Marion County

Biography - WILLIAM WHAM

He of whom this sketch is written is a representative of one of the honored pioneer families of Marion county, Illinois, where he has passed practically his entire life, and he is one of the successful and prominent citizens of Cartter, where he is the leading merchant, being well known to the people of that vicinity as a man of clean business principles and public spirited, having attained prosperity through his own well directed efforts.

William Wham was born in this county in 1853, the son of William Wham, a native of Tennessee, who came to Illinois when a young boy and settled in Marion county where he developed a good farm and always made a comfortable living. He was a charter member of the Masonic lodge, No. 130, at Salem. He became well known and influential. He passed to his rest in 1893. The mother of the subject was Louisa Anna Rainey, a native of Hopkinsville, Kentucky, who came to Illinois, when eleven years old. She was a woman of many praiseworthy traits. She died some six years prior to her husband's demise.

Eight children were born to the parents of the subject, four of whom are living in 1908. They are named in order of their birth as follows: Margaret is the widow of James Mount, of Kell, Illinois; Martha I., living at Cartter, is the widow of William K. Storment; H. B. owns a farm near Cartter, Illinois; William, our subject, who spent his boyhood on a farm near Cartter, working during the summer months, and attending the country schools the balance of the year. His early life was spent in farming, trading and dealing in stock, of which he made a success. After abandoning this he went into the mercantile business in 1895 at Cartter, Illinois, and has been thus engaged since that time, having built up an excellent trade by reason of his courteous treatment of customers and his natural ability. His store is known throughout thin locality as the place where the best goods in the market can be obtained at reasonable prices, and his trade has constantly grown from year to year. Mr. Wham has prospered by reason of his well-directed energy, and he has become the owner of the Park Hotel at Salem, the leading hostelry of that city, and he is also a director of the Salem National Bank. He also has a large interest in the Robinson oil fields in Crawford county. He was chairman of the building committee for the new building for the Salem National Bank, which was erected in 1908. He also has valuable farmlands. All this our subject has attained by reason of his own unaided efforts, and every dollar he possesses was obtained in an honest manner.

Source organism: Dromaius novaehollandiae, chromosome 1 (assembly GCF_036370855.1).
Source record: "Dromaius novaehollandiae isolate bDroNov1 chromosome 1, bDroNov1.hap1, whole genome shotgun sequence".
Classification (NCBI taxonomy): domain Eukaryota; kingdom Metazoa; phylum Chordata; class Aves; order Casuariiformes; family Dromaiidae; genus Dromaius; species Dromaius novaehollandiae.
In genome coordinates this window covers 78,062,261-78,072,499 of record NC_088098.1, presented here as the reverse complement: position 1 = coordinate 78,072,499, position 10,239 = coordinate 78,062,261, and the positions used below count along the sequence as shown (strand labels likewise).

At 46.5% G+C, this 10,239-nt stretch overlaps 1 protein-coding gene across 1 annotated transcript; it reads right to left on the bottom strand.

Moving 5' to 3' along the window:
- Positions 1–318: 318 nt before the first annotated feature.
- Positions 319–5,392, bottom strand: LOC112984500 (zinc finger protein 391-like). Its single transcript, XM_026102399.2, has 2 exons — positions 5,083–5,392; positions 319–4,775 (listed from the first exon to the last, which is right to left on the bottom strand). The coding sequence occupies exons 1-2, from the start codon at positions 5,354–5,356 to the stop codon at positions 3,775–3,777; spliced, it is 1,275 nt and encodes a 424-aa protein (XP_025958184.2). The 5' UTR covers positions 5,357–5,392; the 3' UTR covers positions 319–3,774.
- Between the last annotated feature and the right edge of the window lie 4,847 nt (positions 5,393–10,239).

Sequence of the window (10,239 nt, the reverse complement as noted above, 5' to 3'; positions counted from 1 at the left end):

Mr. Wham was united in. marriage in 1874 to Emma C. Adams, the refined and accomplished daughter of James Adams, of near Salem. Her father is a well-known farmer. One child, born to the subject and wife, died in infancy. Mrs. Wham is postmistress at Cartter, which position she has creditably filled for the past fourteen years having been appointed by Grover Cleveland and reappointed by every President since. She is a woman of rare executive ability as well as many pleasing traits which renders her popular with all classes. Mrs. Wham's mother, Mrs. Paulina Adams is living at Springfield, Illinois. The father of the subject's wife is deceased. They were both natives of Virginia and scions of well-known old southern families. Mr. Wham's grandfather was also named William Wham. He was a native of Ireland, and a man of sterling qualities.

Our subject is a member of the Masonic Blue Lodge, Chapter at Salem, and the Commandery at Centralia. He is also a member of the Independent Order of Odd Fellows. Mr. and Mrs. Wham are members of the Christian church at Cartter, being liberal subscribers to the same. Mr. Wham was Chairman of the Board of Supervisors of Marion county, having been elected as an independent and was a good official, having ably disposed of the duties of this important trust in a manner that reflected much credit upon his ability.

Extracted 03 Nov 2017 by Norma Hass from 1909 Biographical and Reminiscent History of Richland, Clay and Marion Counties, Illinois, pages 265-267.

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